Blind World

Saving babies' sight.

December 9, 2003

By Carey Hamilton,
The Salt Lake Tribune.

Robert Hoffman places numbing drops into a tiny infant's brown eyes.

Wrapped in a white blanket, Sharif Takwa -- a premature baby who weighed 1 pound 13 ounces when she was born in August -- lies in the recovery ward at University Hospital in Salt Lake City.

Takwa, of Magna, begins to cry as Hoffman, a pediatric ophthalmologist at the Moran Eye Center, pries open one of her eyes with an eyelid speculum. Carefully, he prods her eye with another instrument and examines her retina.

It's an unsettling procedure. "The baby fusses during this, but they don't understand we're doing something that could potentially help them," Hoffman says.

A national study released on Monday reveals that early treatment in premature babies like Takwa can help prevent blindness.

As part of the study, 32 patients were treated at University Hospital, one of 26 study centers nationwide conducting research, with Hoffman taking the lead in Utah.

The results of the clinical trial, sponsored by the National Institutes of Health, may help doctors find better ways to treat infants suffering from retinopathy of prematurity (ROP). The disorder mostly afflicts babies who are born before 31 weeks of gestation -- 40 weeks is the full gestational period -- and weigh less than 2.75 pounds.

The disease is caused when abnormal blood vessels grow from tissue that should be developing normal blood vessels in the retina, the membrane that lines the back of the eye. The abnormal vessels are weak, can leak and cause scarring of the retina, pulling it out of position. Retinal detachment can lead to poor vision or blindness. Typically, ROP develops in both eyes. Experts believe premature babies are more prone to ROP than full-term babies because the eye develops rapidly during the last 12 weeks of pregnancy.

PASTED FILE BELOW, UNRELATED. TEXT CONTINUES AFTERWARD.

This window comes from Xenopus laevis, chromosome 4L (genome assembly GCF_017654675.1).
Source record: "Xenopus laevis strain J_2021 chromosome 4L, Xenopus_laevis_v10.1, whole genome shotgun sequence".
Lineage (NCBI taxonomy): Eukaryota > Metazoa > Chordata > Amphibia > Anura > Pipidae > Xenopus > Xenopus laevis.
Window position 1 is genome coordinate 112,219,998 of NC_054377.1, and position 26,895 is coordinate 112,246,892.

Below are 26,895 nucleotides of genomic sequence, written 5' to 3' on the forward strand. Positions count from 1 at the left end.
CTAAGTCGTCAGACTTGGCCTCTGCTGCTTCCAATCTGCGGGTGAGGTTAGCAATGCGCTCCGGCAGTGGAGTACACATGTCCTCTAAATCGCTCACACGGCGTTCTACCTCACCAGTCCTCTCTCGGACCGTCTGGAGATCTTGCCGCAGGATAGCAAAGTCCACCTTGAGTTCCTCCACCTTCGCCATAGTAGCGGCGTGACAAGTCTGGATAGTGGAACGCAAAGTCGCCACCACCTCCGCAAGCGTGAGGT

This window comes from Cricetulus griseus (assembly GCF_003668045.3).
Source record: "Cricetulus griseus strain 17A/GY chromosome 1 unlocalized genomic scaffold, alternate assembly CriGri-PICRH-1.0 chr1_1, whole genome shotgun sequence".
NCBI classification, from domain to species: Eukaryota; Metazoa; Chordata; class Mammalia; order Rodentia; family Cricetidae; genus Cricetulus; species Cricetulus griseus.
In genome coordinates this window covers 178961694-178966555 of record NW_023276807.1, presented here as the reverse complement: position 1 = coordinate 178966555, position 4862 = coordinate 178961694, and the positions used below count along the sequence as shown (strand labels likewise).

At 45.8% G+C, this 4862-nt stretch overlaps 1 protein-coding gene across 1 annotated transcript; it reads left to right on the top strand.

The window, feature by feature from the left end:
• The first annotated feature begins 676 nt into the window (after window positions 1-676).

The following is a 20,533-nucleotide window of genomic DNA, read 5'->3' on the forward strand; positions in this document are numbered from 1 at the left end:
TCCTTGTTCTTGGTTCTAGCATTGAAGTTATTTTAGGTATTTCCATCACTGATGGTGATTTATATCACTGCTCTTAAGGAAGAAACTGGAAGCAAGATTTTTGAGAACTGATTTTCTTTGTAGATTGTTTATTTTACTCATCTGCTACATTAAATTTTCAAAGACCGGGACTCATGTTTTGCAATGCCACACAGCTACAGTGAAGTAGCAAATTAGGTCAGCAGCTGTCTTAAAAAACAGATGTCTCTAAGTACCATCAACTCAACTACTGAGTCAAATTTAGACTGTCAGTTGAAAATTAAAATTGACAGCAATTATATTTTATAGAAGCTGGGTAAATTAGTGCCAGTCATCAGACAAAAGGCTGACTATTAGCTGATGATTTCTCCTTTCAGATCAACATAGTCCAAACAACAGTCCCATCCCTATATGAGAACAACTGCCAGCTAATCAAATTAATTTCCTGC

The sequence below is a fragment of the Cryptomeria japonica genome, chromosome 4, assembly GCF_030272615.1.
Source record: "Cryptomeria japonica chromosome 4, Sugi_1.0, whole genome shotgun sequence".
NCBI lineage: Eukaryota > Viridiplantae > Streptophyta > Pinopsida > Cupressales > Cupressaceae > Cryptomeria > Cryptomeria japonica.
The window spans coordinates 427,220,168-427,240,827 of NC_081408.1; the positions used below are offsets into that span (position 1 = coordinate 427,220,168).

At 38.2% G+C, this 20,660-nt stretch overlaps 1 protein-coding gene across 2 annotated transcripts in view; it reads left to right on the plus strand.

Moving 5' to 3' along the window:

ROP annually affects 14,000 to 16,000 premature infants in the United States. Each year, about 400 to 600 babies with ROP become blind.

Although the study, which began in 2000, is ongoing, preliminary findings show that early detection and treatment of severe ROP significantly reduces the incidence of poor vision or blindness. The findings have led to revised standards for identifying premature infants with severe ROP.

Previously, doctors waited until the risk of retinal detachment approached 50 percent.

Earlier treatment reduced the likelihood of poor vision from 19.5 percent to 14.5 percent at 1 year of age. Screenings begin about four to six weeks after birth.

"It is crucial that infants with high-risk ROP be identified early and be given timely treatment," said William Good of the Smith-Kettlewell Eye Research Institute in San Francisco.

Good presided over the study. "Early treatment could save infants from a lifetime of visual impairment."

To treat ROP, doctors use laser therapy or cryotherapy. Laser therapy uses heat from light energy while cryotherapy uses freezing temperatures to slow abnormal blood vessel growth. Both treatments result in a partial loss of peripheral vision but preserve most of the sight.

The Utah researchers used laser therapy instead of cryotherapy, which is the standard.

"Studies show laser is as effective as cryotherapy," Hoffman said. "Cryotherapy makes the eye redder, more sore, and it's more difficult on infants."

The laser therapy takes about 15 to 30 minutes, Hoffman said.

The study will follow the enrolled infants until the age of six. Josiah Stamper, 3, of Centerville was one of the first patients enrolled in the U. study.

Hoffman performed laser surgery on Josiah's left eye a few months after his birth, at 25 weeks gestation.

"If Doctor Hoffman wouldn't have done the procedure, his retina probably would have detached," said Stacey Stamper, Josiah's mother.

Jordan now wears glasses for an astigmatism in one eye and near-sightedness in the other, but at least he can see.

"I'm so glad they caught it early," Stacey said.

Copyright 2003, The Salt Lake Tribune.

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